Right or wrong, fair or unfair, in our world, a woman’s wholesome reputation can smooth her path to a respectable and stable future, while a damaged reputation can block that path for a lifetime. I would become the villain of our story to ensure Pamela’s role as heroine.
And the truth is, sexual revolution or not, this issue still concerns women (who, through pregnancy, bear the greater risk in the area of sexual exploration). It is also, I believe, why Regency romances sell so well. The risk is admitted/made real. Female characters are given socially acceptable reasons (and infrastructure) to keep themselves non-pressured. Prim & proper are acknowledged as useful traits for a woman to espouse.

The one major difference between Pamela and most current romances is that most current romances (even historical ones) don't include the religious context. I don't blame the writers for this; religious context, unless one is a true believer, is difficult to write, and, even for a true believer, can so easily sound static and heavy-handed.

Richardson was a true believer, and I admittedly toned down much of Pamela's religious context (it is hard to imagine even a sincerely religious 15-year-old spouting off some of Richardson's arguments). The important point for me is that everything Pamela says and does comes from the absolute conviction that some things are right and some things are wrong, no matter what society has to say about them. This comes up when Mr. B confronts Pamela for telling another servant that he "molested" her (what constitutes "molestation" is discussed throughout the trial):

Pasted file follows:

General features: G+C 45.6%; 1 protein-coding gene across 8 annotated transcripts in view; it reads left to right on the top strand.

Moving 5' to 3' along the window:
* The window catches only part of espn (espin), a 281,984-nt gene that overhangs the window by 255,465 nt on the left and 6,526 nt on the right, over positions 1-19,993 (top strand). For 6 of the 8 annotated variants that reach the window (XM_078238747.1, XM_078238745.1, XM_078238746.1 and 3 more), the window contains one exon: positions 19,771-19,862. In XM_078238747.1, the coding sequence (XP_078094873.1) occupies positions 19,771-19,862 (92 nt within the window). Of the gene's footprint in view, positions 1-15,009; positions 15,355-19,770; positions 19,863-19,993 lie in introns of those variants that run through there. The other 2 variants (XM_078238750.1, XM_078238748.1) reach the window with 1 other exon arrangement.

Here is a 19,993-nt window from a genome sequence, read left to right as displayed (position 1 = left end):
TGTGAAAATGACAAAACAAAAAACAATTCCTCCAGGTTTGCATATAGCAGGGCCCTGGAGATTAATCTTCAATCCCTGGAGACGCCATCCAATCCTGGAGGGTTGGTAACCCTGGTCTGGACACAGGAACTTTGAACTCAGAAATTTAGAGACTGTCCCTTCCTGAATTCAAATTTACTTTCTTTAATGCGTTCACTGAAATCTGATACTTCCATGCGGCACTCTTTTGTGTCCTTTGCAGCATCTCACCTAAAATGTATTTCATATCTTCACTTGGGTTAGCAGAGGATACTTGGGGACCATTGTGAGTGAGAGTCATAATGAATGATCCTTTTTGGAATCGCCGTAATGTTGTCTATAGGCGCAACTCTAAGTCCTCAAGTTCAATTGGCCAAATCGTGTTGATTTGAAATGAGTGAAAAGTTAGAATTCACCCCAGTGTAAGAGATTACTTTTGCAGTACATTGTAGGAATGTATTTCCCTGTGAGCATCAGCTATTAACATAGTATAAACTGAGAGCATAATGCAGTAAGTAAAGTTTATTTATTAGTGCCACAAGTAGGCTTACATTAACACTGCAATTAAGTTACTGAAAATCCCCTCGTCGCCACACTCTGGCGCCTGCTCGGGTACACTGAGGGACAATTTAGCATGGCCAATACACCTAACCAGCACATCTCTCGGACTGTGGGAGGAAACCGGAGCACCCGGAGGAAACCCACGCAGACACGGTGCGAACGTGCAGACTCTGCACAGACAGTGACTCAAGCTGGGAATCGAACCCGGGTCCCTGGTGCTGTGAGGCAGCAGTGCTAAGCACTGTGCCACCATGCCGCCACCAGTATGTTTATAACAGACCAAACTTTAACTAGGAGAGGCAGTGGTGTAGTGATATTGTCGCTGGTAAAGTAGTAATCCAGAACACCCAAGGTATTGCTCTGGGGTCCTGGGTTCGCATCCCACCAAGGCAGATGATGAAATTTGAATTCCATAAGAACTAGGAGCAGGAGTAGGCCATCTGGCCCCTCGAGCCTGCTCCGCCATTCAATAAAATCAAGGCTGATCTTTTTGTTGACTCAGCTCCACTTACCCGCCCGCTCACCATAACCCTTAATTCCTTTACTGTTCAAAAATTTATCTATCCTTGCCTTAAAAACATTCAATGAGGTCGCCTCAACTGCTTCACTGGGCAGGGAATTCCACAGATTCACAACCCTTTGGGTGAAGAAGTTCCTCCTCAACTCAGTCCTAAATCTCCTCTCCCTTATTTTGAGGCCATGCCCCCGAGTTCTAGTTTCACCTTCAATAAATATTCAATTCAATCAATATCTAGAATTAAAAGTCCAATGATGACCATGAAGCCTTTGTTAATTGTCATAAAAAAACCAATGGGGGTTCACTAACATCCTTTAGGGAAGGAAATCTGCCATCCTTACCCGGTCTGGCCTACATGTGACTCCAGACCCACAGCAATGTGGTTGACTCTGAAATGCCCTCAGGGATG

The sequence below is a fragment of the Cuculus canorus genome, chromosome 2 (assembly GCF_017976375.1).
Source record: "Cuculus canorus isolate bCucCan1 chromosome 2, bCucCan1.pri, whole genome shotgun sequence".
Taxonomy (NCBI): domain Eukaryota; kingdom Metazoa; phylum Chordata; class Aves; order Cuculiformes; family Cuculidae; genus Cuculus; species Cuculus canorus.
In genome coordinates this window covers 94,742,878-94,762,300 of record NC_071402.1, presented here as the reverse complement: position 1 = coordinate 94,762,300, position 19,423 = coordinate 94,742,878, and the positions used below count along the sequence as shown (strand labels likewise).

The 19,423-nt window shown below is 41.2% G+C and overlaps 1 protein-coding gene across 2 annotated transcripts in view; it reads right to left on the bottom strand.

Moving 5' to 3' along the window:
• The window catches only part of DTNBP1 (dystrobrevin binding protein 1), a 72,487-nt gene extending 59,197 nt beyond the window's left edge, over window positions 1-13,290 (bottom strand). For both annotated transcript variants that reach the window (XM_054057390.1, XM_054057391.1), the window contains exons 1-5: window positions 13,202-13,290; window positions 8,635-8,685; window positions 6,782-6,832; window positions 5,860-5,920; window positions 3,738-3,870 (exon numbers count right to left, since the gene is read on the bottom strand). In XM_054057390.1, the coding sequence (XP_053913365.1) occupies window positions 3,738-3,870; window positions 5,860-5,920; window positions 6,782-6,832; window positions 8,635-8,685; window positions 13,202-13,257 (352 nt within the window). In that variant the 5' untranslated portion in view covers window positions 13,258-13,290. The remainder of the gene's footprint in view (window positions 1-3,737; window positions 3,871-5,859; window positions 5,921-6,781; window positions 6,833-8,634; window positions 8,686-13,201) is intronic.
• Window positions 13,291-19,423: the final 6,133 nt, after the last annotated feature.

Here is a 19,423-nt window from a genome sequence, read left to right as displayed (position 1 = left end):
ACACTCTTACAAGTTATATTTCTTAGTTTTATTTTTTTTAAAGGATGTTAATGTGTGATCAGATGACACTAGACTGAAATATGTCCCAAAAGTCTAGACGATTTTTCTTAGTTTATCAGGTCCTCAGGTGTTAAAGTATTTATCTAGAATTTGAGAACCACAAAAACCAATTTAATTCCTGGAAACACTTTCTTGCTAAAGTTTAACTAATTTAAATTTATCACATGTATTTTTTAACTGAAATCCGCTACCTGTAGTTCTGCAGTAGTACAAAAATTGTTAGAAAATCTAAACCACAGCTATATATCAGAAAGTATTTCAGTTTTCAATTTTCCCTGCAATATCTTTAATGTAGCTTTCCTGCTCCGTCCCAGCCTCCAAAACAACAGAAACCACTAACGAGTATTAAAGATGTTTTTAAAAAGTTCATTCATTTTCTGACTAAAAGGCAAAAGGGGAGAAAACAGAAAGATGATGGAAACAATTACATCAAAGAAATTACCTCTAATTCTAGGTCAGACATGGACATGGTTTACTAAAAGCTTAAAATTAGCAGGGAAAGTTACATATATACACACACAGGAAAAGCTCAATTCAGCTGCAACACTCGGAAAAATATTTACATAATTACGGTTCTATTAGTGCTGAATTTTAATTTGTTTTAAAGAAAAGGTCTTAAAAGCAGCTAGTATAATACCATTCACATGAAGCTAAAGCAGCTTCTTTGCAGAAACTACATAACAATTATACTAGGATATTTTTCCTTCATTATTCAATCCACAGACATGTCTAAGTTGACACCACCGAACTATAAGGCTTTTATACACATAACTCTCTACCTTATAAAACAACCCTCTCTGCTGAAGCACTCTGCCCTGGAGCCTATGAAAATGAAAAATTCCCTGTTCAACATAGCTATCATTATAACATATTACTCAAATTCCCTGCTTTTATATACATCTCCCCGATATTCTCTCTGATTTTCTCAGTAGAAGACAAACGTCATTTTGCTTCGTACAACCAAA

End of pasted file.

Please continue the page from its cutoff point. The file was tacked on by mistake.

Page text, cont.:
I stomped off to find Pamela scribbling in my mother’s dressing room. She folded the letter and tucked it in her dress. She didn’t say anything or curtsy, only watched me, remote and guarded.

"You’ve been spreading rumors about me," I said—true rumors but rumors nonetheless.

"I talk to hardly anyone."

"You little equivocator," I said. “What do you mean by hardly?” Mrs. Jervis, my housekeeper, was a great deal of very.

"Why should you care what I tell Mrs. Jervis—if you intend no harm?"

Pamela could be a barrister.

She continued: "I told her what happened in the summer-house because my heart was broken, but I told no one else."

"You wrote a letter, Pamela," I said.

"Did you take it?"

"I should let you expose me?"

"It isn’t exposure if I write the truth."

At that point, I realized I was exchanging extremely heated words with my mother’s companion in the middle of my mother’s dressing room.

"Insolence," I said. "Should I let a servant question me?"

Pamela retreated. It’s what she does when she panics. She becomes instantaneously demure.

"I don’t wish to lose my employment."

"How can you work for me unless you are willing to follow my commands?"

"Should I follow your commands at the expense of my principles?"

I rolled my eyes. "If that’s what you fear, I might as well give you real cause," I said and took her on my knee. She stilled, eyes slewing towards me.

"Be easy," I said. "Let the worst happen. You will have the merit, I the blame, and then you can write a very interesting letter."

Her lips curved into a half-smile. She stared hard at the parquet floor.

"Nobody blamed Lucretia," I pointed out and kissed her neck.

She lifted her chin to frown at me, and I kissed her lips.

"Should I kill myself like Lucretia did?"

Trust Pamela to start a literary argument in the middle of a seduction.
Like Elizabeth Bennet, like Jane Eyre, Pamela won't be overwhelmed (despite Mr. B's best efforts). She has to think her way through the problem, and she does this by sticking to her beliefs.

More about Pamela's character, specifically her acerbic side, will follow in a later post!